Recíprocamente interviewed Alfredo Suárez Mieses, Secretary General of the Secretariat for Central American Social Integration, in which he tells us how the crisis has been experienced and what the future prospects are for the Central American region.
“Solutions proposed from an exclusively national perspective will not have favourable results in the medium-long term”
The health emergency caused by COVID-19 has shone a light on weaknesses that, to varying degrees, were already present in almost all SICA (Central American Integration System) countries: weak social protection systems, largely informal labour markets and low investment in health, among others. Do you think that the current crisis has contributed to generating a reflection at the regional level on structural responses to these problems and towards a greater role for public policies to face these gaps?
Alfredo Suárez: In the first place, we must take account of the fact that this crisis has exposed the social gaps that have historically characterised the SICA region, comprising the seven Central American countries plus the Dominican Republic. It must also be borne in mind that before the crisis, the region was already going through a time of great weakness and vulnerability at the macroeconomic level. Several of the countries had worrying debt levels, which greatly constrained their ability to implement fiscal policies — it has been estimated that the reduction in average GDP for the SICA countries will be around 7.3% or 8% approximately. On top of all this, due to the decline in economic activity, these countries’ revenues have been reduced, thus further limiting governments’ already tight room for manoeuvre.
Once the crisis arrived, the countries had to take very quick measures to contain the epidemic, especially at the health level. In that first moment, countries such as Costa Rica and the Dominican Republic, which have much more consolidated social protection systems than the rest and with better coordinated public sector intervention, had more capacity to respond in the short term. We can, thus, say that the existing social policies, based on a territorial planning dynamic, made it possible to reduce the negative effects of the COVID-19 crisis. Apart from this, the SICA countries announced packages of fiscal measures to face the health emergency and mitigate the social and economic damage to some extent. These measures imply a considerable fiscal effort which, on average, ECLAC puts at around 3.9% of the GDP of Latin America and the Caribbean.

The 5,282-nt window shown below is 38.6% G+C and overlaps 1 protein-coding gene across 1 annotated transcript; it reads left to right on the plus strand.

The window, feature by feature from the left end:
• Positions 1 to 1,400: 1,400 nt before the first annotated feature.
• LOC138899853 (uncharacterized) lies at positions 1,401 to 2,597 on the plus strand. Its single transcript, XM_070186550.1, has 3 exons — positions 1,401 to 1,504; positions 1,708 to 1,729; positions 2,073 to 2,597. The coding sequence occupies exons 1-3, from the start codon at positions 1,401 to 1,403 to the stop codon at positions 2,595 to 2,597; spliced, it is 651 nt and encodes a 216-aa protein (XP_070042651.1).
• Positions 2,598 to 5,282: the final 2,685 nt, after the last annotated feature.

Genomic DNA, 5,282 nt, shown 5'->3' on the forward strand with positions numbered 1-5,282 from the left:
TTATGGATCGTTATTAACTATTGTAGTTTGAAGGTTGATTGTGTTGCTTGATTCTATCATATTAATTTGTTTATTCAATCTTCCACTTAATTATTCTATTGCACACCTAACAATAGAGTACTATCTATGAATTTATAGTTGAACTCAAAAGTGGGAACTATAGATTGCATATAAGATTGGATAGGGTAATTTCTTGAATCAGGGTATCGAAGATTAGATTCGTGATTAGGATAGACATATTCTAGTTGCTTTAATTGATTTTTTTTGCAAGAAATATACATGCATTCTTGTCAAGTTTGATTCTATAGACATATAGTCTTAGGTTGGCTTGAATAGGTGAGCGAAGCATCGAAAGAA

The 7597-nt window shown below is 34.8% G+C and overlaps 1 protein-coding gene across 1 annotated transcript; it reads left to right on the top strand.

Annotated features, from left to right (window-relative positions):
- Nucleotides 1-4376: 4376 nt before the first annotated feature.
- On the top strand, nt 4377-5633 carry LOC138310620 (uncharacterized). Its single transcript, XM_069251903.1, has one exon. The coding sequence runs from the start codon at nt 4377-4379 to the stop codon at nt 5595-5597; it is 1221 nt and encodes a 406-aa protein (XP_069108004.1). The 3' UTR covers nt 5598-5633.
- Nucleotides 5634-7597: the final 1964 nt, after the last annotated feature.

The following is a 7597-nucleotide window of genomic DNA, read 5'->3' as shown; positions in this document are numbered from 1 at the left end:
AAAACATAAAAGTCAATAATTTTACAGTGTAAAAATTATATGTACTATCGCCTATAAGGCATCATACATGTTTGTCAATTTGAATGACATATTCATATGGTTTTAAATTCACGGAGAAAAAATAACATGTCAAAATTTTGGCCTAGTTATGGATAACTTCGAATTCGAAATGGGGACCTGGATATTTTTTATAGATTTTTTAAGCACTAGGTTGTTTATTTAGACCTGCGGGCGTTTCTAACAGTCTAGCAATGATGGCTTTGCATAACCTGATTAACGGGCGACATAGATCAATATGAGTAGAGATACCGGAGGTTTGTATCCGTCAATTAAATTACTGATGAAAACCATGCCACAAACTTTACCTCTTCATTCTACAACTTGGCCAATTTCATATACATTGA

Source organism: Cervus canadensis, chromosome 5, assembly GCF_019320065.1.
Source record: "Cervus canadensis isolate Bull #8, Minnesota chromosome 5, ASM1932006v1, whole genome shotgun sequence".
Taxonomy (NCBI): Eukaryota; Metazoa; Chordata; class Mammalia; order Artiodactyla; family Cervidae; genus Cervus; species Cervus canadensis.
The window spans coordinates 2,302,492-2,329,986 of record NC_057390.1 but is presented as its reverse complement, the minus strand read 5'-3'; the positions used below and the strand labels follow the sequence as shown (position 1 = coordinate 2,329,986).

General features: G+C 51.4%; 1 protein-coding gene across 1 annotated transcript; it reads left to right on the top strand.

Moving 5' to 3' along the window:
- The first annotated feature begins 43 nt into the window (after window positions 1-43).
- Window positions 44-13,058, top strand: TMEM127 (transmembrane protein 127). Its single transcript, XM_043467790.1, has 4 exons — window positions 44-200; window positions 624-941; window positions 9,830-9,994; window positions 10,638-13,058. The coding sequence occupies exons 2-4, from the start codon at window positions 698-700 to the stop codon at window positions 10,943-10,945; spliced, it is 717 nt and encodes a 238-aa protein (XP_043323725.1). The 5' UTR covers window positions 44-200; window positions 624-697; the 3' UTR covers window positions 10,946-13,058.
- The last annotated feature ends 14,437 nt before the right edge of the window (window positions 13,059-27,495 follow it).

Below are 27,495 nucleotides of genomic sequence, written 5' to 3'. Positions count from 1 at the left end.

Given the situation, the region has intensified dialogue and reflection, showing that problems such as poverty and inequality still require significant effort and substantive changes in how public policy is carried out. Furthermore, as a result of the crisis, it has become more common to reflect on regional strategies to confront situations like this, accepting that solutions proposed from an exclusively national perspective will not have favourable results in the medium-long term. The crisis deriving from the pandemic has also highlighted the importance of multilateralism to combat crises such as these, as well as the need to strengthen integration spaces. As proof of this, debates have been taking place and a wide range of spaces for joint reflection have been developed, some promoted by civil society and others by the integration bodies themselves. The Secretariat for Central American Social Integration (SISCA), with the support of EUROsociAL+ and United Nations agencies, organised a series of web forums among the countries in the region in which we sought to reflect, in an intersectoral manner, on the measures to be taken to confront the crisis and the efforts being made at the country level. This space was, in turn, a means to identify demands from the countries in terms of technical support that could be leveraged from the social area of the Regional Integration System, EUROsociAL+ or other partners.